That was a very long flare-up.
But it's over now.
I'm back to doing my biking -- 15 minutes on Thursday; 15 minutes again yesterday; and 20 minutes this morning!
Once the benefit kicks in from the biking, I should be able to keep flare-ups to a minimum again. At least that's the pay-off I seemed to notice before my surgery. At that time, I was doing 60 minutes a day and it really did seem to keep me on an even keel.
I still needed my weekly physio sessions.
And I definitely still needed those weekly massage therapies.
It's obvious that my daily stretch/exercise regime (which includes biking), and the weekly physio / massage sessions are crucial to my well being.
This past week I didn't have the physio treatment because I was in no condition to make the round trip to the city. That's one of the drawbacks to being in a flare-up.
I push myself too hard and a flare-up happens.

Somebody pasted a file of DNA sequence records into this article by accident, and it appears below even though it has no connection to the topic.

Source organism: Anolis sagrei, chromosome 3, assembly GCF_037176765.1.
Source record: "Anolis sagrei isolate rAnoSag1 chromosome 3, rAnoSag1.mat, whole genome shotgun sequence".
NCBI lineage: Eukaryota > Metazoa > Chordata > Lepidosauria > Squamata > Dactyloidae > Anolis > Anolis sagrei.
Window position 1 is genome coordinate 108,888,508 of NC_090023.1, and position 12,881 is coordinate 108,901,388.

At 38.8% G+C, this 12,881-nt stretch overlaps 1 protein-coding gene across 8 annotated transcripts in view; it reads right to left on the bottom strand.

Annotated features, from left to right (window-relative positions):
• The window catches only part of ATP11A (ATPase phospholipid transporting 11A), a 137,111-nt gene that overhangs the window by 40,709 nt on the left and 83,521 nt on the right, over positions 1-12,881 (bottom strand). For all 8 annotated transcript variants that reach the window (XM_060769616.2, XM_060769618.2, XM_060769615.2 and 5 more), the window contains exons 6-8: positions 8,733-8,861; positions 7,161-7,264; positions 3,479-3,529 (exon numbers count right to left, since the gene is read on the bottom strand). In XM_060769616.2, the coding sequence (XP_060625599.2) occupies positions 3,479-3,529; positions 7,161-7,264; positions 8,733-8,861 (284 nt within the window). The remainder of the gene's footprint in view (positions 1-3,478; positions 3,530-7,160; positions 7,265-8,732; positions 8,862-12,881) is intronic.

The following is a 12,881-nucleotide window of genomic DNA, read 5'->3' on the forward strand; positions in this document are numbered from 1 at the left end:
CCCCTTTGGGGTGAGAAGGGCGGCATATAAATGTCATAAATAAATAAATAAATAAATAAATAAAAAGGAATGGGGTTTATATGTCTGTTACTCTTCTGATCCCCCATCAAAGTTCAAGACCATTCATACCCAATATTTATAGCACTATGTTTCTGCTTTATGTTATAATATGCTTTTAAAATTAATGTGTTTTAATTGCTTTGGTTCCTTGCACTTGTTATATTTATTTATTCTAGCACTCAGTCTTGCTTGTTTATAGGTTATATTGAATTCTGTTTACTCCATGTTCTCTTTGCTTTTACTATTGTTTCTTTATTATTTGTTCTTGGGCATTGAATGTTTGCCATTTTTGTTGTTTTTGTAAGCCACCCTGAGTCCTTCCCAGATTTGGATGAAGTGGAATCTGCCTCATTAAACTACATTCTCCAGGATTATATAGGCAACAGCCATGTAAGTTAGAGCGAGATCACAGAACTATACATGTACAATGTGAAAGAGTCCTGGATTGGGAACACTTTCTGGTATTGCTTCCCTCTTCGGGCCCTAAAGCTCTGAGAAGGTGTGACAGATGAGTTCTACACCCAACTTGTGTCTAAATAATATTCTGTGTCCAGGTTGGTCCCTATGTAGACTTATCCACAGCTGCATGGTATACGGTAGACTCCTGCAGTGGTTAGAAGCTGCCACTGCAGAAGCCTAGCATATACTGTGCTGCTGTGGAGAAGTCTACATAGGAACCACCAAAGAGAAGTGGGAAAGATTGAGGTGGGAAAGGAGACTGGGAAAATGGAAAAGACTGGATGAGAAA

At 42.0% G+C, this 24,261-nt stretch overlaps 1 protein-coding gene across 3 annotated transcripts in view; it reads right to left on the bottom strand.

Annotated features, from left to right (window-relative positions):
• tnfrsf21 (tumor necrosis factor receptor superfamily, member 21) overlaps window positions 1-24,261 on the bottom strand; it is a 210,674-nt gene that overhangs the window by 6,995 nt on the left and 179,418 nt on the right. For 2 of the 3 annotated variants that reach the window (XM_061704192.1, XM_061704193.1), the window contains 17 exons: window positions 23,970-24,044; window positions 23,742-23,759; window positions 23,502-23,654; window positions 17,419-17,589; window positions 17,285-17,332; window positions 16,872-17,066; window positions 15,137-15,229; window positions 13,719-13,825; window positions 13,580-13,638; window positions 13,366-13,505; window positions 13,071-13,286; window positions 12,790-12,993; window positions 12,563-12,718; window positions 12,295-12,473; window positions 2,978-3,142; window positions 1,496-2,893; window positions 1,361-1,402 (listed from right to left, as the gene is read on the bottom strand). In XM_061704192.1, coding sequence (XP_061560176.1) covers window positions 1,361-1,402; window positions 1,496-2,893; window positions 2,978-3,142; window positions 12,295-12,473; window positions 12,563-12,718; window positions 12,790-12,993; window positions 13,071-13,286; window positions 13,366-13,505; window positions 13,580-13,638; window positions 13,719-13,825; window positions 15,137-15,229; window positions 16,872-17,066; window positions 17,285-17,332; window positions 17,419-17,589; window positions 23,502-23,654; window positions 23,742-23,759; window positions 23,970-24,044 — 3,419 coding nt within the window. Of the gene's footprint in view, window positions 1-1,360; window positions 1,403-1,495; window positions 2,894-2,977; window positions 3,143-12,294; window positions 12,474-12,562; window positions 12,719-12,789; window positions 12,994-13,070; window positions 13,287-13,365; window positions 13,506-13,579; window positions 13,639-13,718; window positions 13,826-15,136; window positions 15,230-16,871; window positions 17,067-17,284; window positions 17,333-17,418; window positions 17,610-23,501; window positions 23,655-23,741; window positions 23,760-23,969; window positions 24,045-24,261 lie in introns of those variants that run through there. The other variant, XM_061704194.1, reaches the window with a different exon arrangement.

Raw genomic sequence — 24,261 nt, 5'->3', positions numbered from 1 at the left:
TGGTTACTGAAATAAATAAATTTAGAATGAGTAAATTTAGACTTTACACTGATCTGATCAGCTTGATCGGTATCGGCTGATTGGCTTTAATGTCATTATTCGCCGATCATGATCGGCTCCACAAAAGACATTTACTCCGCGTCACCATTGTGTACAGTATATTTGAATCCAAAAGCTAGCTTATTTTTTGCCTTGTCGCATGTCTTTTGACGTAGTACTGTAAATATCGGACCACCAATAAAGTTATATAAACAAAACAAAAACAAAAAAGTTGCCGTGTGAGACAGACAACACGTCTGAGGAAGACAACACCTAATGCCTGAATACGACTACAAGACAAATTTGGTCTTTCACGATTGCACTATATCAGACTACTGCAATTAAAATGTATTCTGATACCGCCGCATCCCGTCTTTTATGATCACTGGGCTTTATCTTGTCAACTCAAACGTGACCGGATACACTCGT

Then I don't have the energy to partake of the therapies I need. Hell, at the height of a flare-up, it's all I can to put one foot in front of the other. When that happens, the only thing I can do is rest and wait for the inflammation to settle down. Pushing myself only makes things worse.
But the lack of activity ALSO makes things worse. And slows the healing.
It's a truly vicious cycle.
While we were away, I made a point of using the hot tub in lieu of massage therapy but I didn't have my physio therapy. I also ensured that I did my stretches and exercises every day. I used the bicycles at the hotels but couldn't set the resistance low enough for my needs so I only managed 10 minutes. Towards the end of the trip, I couldn't manage any minutes! The flare-up had started by about day eight of our trip and I pushed myself to complete the rest of our itinerary.
Hence, the 12-day pay-back that I suffered on our return.
It's important now that I work hard to maintain a steady rhythm and try not to induce another flare-up.
Pace myself, yeh, that's it. That's what I'll do!